Zimbabwe divorce law spurs women’s fight for property

Zimbabwe divorce law spurs women’s fight for property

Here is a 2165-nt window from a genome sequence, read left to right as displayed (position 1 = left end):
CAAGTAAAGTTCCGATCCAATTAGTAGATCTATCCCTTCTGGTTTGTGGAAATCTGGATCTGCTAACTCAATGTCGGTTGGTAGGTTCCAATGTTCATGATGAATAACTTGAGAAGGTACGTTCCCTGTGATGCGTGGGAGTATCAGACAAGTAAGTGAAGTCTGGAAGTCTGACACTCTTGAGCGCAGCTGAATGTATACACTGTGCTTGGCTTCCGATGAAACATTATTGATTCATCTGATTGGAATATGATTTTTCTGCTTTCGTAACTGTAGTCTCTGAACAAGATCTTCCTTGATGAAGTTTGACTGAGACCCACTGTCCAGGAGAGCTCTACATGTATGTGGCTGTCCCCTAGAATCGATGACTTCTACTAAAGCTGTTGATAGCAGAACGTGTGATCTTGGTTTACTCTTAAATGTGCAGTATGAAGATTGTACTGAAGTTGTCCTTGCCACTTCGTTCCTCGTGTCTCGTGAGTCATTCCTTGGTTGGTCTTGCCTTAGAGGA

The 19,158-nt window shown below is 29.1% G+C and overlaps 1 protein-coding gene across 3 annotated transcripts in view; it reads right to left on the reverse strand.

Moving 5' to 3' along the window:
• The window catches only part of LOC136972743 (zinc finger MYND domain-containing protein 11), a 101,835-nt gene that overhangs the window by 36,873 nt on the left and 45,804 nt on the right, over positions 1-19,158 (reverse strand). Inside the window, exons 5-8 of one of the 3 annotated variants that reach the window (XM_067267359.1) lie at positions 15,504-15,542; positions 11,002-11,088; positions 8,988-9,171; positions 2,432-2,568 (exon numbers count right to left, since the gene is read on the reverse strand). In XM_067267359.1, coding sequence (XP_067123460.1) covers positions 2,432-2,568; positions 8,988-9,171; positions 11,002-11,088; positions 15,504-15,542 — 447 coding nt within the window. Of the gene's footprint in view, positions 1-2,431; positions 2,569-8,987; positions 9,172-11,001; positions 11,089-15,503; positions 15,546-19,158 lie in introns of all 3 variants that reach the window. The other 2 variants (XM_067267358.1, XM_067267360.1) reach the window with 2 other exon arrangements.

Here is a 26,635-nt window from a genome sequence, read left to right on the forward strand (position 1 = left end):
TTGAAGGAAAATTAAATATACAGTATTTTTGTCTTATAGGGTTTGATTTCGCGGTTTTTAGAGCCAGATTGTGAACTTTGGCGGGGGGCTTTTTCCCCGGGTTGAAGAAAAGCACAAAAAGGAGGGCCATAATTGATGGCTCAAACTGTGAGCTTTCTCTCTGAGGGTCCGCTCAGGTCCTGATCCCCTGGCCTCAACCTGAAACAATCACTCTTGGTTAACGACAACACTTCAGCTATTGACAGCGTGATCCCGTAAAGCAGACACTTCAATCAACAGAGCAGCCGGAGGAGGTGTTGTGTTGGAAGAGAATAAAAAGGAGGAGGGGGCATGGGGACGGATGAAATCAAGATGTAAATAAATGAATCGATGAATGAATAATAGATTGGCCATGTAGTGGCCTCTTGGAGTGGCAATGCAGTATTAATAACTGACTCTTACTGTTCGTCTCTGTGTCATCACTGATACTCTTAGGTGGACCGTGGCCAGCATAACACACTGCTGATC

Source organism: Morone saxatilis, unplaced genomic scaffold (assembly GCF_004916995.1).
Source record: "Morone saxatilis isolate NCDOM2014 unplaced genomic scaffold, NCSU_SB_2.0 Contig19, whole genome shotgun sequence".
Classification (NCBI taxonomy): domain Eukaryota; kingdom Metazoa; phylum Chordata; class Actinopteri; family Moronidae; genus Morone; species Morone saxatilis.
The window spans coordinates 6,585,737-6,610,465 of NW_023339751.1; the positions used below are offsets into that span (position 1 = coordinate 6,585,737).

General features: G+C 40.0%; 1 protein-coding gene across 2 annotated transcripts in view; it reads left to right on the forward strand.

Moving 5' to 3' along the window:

Like most marriages in the country’s rural areas, Tshuma’s had been a customary, unregistered union in which everything she brought to the marriage was considered her husband’s property, the mother of two told the Thomson Reuters Foundation. In a country where women are largely treated as dependents of men, a ruling by Zimbabwe’s Supreme Court in June that entitles married couples to an equal share of their property upon divorce was hailed as historic by women’s rights advocates. Now, they are encouraging women – especially in rural areas – to register their marriages and working to spread awareness about the new law, to tackle what is considered by many as one of the main barriers to women’s access to land and property. “Traditionally, women are regarded as kids,” Tshuma, 38, said in a phone interview from her parents’ home in Tsukuru village, where she and her children have been living since the divorce in 2013. “That mentality has to change if the country is serious about addressing gender inequality.” Before the new law, women often found themselves trapped in failing or abusive marriages, knowing that divorce could leave them with no financial security, said Melissa Ndlovu, programmes manager at the non-profit Emthonjeni Women’s Forum. By freeing women from relying on their partners for money, the new law provides them with a sense of security, helps them support the education and health of their children, and reduces incidents of violence against women, Ndlovu said. “The implementation of this law is important as a woman’s ability to own, inherit and control land and property is vital to her ability to access resources and participate in the economy,” she said. TRADITIONAL BELIEFS Land is unevenly distributed in Zimbabwe, where progress for women’s land rights has been “very slow”, according to the Gender and Land Rights Database compiled by the U.N.’s Food and Agriculture Organization (FAO). In a 2017 report, the FAO noted that 36% of women and 36% of men in Zimbabwe own land either solely or jointly with another family member. But, of those, only 11% of women are sole landowners – compared with 22% of men – “suggesting that when women own land they are more likely to share the ownership rights with another family member.” Zimbabwe’s constitution gives women and men equal rights to property and land, but in many rural communities tradition overrides national legislation, say legal experts. The country has also signed various regional and international conventions and declarations giving women the same rights as men, noted Thubelihle Ncube, a legal expert with the anti-corruption charity Transparency International Zimbabwe. “Everyone has a right to buy, own and sell all forms of property, regardless of gender and marital status. All these declarations forbid placing women at a disadvantage,” Ncube said. The biggest obstacle to many rural women owning property or land is the traditional belief that “a woman’s place is in the kitchen,” she

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